Unfortunately, the painted bike lane on the southbound side offers no benefit to bicyclists traveling in the opposite direction, while the straight, wide lanes make it likely drivers would exceed the posted 40 mph speed limit during nighttime hours.

This is at least the 79th bicycling fatality in Southern California last year, and the fifth that I’m aware of in San Diego County, all of which occurred in the City of San Diego.

My deepest sympathy and prayers for Dylan Herrick and all of his loved ones. 

Thanks to Phillip Young for his efforts to confirm this story.

53-year old man killed in El Cajon hit-and-run; Kevin Wilson 2nd San Diego County bicyclist killed this year

Last year, there were just four confirmed bicycling fatalities in San Diego County for the entire year.

Or maybe five, if we include a man who reportedly died in the hospital after he was struck by the driver of a pickup while ghost riding another bike in San Diego’s Bay Park neighborhood last November, but which I have been unable to confirm.

After yesterday, there’s already been two bike riders killed this month alone.

According to multiple sources, 56-year old La Mesa resident Kevin Wilson of La Mesa was riding east in the bike lane on Dehesa Road east of Willow Glen Drive in El Cajon Monday morning, when he was run down from behind by 56-year old Craig Wendell Nelson around 10:45 am.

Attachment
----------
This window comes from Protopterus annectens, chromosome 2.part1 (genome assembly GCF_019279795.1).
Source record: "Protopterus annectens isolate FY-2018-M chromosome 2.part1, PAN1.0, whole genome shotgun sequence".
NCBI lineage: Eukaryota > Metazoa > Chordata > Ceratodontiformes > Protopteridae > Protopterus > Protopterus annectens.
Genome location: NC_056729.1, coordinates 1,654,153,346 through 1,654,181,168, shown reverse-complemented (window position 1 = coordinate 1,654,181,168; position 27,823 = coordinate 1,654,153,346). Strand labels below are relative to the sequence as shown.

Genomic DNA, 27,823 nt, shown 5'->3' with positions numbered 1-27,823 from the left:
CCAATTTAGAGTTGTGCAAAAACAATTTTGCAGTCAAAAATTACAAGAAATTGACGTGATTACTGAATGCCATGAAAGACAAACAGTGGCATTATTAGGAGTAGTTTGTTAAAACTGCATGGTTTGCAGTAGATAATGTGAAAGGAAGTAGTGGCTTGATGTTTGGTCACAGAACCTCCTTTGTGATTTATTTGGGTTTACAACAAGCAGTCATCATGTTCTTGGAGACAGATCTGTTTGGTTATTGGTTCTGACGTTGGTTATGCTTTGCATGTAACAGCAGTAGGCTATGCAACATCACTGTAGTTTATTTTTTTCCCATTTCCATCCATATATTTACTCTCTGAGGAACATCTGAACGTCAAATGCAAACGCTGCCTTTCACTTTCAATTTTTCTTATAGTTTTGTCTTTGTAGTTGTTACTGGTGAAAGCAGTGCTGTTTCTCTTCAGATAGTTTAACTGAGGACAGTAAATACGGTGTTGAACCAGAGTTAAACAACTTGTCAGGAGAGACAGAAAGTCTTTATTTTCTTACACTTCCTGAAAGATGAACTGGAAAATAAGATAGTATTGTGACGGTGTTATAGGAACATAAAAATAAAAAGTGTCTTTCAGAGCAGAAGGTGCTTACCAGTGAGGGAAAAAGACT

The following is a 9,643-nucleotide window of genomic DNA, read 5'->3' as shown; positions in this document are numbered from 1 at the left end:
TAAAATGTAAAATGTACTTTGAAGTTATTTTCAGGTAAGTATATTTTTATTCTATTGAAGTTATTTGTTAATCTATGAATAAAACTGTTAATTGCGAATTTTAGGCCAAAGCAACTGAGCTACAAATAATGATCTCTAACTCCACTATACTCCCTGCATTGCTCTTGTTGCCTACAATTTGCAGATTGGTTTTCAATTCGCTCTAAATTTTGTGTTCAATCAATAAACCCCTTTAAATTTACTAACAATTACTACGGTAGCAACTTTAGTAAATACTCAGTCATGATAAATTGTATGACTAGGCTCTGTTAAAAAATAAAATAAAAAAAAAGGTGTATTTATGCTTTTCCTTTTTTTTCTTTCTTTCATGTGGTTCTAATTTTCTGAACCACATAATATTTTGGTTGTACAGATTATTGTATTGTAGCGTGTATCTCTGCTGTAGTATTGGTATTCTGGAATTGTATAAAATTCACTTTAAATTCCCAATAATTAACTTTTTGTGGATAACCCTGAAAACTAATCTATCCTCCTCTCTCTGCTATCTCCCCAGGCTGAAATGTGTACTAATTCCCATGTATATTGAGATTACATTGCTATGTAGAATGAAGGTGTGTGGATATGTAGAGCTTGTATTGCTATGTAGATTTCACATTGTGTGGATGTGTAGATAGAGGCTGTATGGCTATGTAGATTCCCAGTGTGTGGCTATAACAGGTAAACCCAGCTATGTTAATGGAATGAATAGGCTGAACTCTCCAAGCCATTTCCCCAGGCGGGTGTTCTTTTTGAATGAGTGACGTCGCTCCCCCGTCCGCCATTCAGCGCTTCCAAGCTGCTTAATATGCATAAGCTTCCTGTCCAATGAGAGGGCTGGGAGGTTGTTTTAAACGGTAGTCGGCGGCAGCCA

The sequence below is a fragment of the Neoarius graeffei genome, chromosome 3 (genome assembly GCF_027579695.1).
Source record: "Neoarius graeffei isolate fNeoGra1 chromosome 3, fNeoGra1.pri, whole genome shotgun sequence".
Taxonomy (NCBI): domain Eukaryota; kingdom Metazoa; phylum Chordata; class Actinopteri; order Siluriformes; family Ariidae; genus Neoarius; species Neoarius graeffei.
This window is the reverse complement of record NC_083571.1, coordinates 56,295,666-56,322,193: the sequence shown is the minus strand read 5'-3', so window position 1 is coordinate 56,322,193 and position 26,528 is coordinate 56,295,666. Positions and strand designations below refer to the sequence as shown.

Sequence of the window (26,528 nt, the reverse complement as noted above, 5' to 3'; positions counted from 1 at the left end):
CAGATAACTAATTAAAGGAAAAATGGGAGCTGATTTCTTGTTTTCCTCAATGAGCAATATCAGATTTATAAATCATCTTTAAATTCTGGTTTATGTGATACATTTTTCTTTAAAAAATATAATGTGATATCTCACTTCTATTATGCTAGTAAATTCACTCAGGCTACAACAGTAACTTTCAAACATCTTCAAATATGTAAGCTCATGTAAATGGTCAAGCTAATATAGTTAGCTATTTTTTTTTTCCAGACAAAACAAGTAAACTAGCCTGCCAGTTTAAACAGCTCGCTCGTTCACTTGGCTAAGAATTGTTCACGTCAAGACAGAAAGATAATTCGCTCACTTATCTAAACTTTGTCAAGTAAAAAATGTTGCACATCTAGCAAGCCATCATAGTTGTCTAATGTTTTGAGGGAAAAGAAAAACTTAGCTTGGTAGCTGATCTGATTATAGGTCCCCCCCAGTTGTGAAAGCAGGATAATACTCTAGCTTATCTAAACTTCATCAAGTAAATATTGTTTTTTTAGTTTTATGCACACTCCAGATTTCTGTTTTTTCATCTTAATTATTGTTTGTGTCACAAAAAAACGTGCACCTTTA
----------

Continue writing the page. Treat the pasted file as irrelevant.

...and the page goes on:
Wilson was taken to San Diego’s Sharp Memorial Hospital, where he was pronounced dead.

Nelson reportedly veered his car into the bike lane, slamming into Wilson’s bicycle before fleeing the scene; there are no word on whether he stopped or slowed down before speeding away.

He abandoned the damaged car on Sloane Canyon Road, and was arrested after a police helicopter crew spotted him hiding in the bushes.

He’s being held at the San Diego Central Jail on $50,000 bond on suspicion of vehicular manslaughter and hit-and-run, and expected to be arraigned Thursday afternoon.

Anyone with information is urged to call the CHP’s El Cajon area office at 619/401-2000.

This is at least the third bicycling fatality in Southern California this year, and the second that I’m aware of in San Diego County; two of those three deaths have been hit-and-runs.

My deepest sympathy and prayers for Kevin Wilson and all his loved ones.